Amelia Jo Zelko
Zelko, approximately 1957
Date reported missing : 09/25/1957
Missing location (approx) :
Missing classification : Endangered Missing
Gender : Female
Age at the time of disappearance: 47 years old
Height / Weight : 5'4 - 5'6, 118 pounds
Description, clothing, jewerly and more : A small hat on the back of her head, and a bEthnicity : let valued at $5,000.
Distinguishing characteristics, birthmarks, tattoos
: Caucasian female. Dark brown hair, brown eyes. Zelko's nickname is Molly. Some accounts give her Age at the time of disappearance: in 1957 as 42.
Information on the case from local sources, may or may not be correct : Zelko was last seen in Joliet, Illinois on September 25, 1957. She was a reporter for the Joliet Spectator, a weekly newspaper, at the time of her disappearance and was also the paper's longtime secretary/treasurer, business manAge at the time of disappearance: r, and co-owner.
Zelko left the newspaper office at approximately 11:30 p.m., having worked late for the next day's publication. Her co-workers say she was in good spirits when she left, and carrying an envelope-type purse. Her home was a three-minute drive from the newspaper office. When she failed to arrive at work the next morning, her managing editor called the police.
A local bartender says he saw Zelko shortly after she left work. She stopped in his bar, had a drink, and made two long-distance telephone calls at a phone booth. He did not report this information until 1978, twenty-one years later.
Zelko lived on Buell Avenue, and her car was later found parked in front of her residence with the keys under the front seat where she usually put them. Her neighbors reported hearing screams and a car driving away at high speed between midnight and 12:15 a.m.
The only tEthnicity : of her that was found were her shoes, one on the trunk of her car and one on the ground nearby; Zelko had previously told friends that if she were attacked she would take off her shoes and run away. None of her other belongings, such as hat or her purse and its contents, were found at the scene, and there were no indications that she had spent the night in her home. Her car keys were found under the vehicle's front seat, where she usually put them.
Zelko frequently wrote articles about mobsters, political corruption, and gambling. It is believed that she may have been abducted and murdered as the result of her writings. The paper's publisher had been beaten nearly to death by two unidentified men nine years before and his office was ransacked; although no charges were filed against anyone in connection with the incident, he and Zelko alleged it was retaliation for paper's anti-gambling stance.
The publisher never fully recovered physically from the attack and died less than a year after Zelko went missing. Investigators examined the financial records of the Spectator after Zelko's disappearance, hoping to find a possible motive, but discovered nothing amiss. The Spectator folded in 1965, after 39 years of publication.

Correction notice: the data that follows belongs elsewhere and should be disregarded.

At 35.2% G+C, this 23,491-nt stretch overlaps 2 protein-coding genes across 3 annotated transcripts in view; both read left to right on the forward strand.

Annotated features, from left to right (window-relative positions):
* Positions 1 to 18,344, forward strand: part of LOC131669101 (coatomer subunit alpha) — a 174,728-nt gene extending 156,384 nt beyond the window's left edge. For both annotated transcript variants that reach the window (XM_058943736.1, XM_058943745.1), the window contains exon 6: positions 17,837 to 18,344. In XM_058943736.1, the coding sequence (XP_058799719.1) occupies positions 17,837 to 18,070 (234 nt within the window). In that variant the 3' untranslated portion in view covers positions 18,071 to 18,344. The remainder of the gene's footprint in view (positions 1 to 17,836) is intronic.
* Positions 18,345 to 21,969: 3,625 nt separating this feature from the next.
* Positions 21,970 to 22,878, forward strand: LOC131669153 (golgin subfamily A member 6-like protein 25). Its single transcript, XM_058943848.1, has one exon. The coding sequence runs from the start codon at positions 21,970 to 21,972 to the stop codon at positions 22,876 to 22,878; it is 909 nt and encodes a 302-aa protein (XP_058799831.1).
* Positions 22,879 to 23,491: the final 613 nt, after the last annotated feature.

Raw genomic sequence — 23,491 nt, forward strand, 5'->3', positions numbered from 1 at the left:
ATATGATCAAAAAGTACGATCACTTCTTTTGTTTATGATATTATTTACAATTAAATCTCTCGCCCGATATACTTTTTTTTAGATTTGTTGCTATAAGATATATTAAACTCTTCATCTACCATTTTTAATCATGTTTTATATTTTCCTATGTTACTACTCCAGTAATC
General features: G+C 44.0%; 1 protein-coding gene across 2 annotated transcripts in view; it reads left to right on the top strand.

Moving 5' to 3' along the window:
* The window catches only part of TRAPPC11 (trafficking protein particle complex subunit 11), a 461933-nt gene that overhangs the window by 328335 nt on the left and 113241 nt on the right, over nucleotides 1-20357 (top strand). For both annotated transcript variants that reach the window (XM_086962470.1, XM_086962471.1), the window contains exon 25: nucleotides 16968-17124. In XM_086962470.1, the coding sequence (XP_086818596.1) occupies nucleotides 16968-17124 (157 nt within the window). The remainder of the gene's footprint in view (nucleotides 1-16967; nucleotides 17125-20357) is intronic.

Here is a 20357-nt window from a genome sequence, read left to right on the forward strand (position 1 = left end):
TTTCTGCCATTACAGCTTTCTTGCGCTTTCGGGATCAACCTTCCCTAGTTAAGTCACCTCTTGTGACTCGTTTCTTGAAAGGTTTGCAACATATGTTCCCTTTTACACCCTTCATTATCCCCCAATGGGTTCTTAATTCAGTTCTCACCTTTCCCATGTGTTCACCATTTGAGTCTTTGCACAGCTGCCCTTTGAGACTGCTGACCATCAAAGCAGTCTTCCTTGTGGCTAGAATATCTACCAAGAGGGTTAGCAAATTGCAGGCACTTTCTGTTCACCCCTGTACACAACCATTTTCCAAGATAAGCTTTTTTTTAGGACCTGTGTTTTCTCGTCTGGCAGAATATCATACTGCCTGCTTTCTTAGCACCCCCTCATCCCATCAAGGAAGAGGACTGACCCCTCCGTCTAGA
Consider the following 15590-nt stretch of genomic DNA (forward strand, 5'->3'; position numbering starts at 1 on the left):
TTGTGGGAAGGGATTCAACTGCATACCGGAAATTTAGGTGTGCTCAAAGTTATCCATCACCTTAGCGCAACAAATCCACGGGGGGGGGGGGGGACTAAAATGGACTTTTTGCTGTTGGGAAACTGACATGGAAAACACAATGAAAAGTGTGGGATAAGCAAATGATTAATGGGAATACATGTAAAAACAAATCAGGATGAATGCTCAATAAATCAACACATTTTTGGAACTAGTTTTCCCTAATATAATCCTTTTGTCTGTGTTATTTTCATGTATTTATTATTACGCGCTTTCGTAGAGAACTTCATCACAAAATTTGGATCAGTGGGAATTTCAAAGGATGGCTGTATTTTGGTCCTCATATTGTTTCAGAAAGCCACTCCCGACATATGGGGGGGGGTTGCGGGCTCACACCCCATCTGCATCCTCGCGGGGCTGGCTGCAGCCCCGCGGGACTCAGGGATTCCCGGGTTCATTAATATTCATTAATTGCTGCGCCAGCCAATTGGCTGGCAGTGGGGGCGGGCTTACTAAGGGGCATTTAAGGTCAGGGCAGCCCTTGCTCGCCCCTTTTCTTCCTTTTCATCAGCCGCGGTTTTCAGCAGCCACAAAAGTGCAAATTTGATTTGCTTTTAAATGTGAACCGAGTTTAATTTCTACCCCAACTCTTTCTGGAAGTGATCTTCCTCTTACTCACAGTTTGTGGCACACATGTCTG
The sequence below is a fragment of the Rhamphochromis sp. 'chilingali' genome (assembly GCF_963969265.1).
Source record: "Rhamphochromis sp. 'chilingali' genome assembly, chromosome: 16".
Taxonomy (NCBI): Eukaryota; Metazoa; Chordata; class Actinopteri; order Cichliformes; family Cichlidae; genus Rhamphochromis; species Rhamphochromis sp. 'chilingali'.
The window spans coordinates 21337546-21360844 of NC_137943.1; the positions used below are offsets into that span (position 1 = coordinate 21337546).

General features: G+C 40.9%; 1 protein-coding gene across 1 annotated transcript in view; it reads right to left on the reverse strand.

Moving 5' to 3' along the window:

A witness claimed to have seen four men with a black car bury a woman's body near the bottom of an open storm sewer ditch near Zelko's home the same day Zelko vanished. This account was not reported until 1978 and has not been confirmed.
Zelko's case remains unsolved. A voluntary disappearance is considered unlikely, as she was very close to her family who all lived in the area. She was declared legally dead in 1964, seven years after her disappearance.
Other information and links : ncy
Joliet Police Department
September 2021 updates and sources
The Doe Network
Suburban Chicago News
The Freeport Journal-Standard
The Edwardsville Intelligencer
The Southern Illinoisan
A missing person is a person who has disappeared and whose status as alive or dead cannot be confirmed as their location and condition are not known. A person may go missing through a voluntary disappearance, or else due to an accident, crime, death in a location where they cannot be found (such as at sea), or many other reasons. In most parts of the world, a missing person will usually be found quickly. While criminal abductions are some of the most widely reported missing person cases, these account for only 2–5% of missing children in Europe.
By contrast, some missing person cases remain unresolved for many years. Laws related to these cases are often complex since, in many jurisdictions, relatives and third parties may not deal with a person's assets until their death is considered proven by law and a formal death certificate issued. The situation, uncertainties, and lack of closure or a funeral resulting when a person goes missing may be extremely painful with long-lasting effects on family and friends.
Several organizations seek to connect, share best practices, and disseminate information and imAge at the time of disappearance: s of missing children to improve the effectiveness of missing children investigations, including the International Commission on Missing Persons, the International Centre for Missing & Exploited Children (ICMEC), as well as national organizations, including the National Center for Missing & Exploited Children in the US, Missing People in the UK, Child Focus in Belgium, and The Smile of the Child in Greece.
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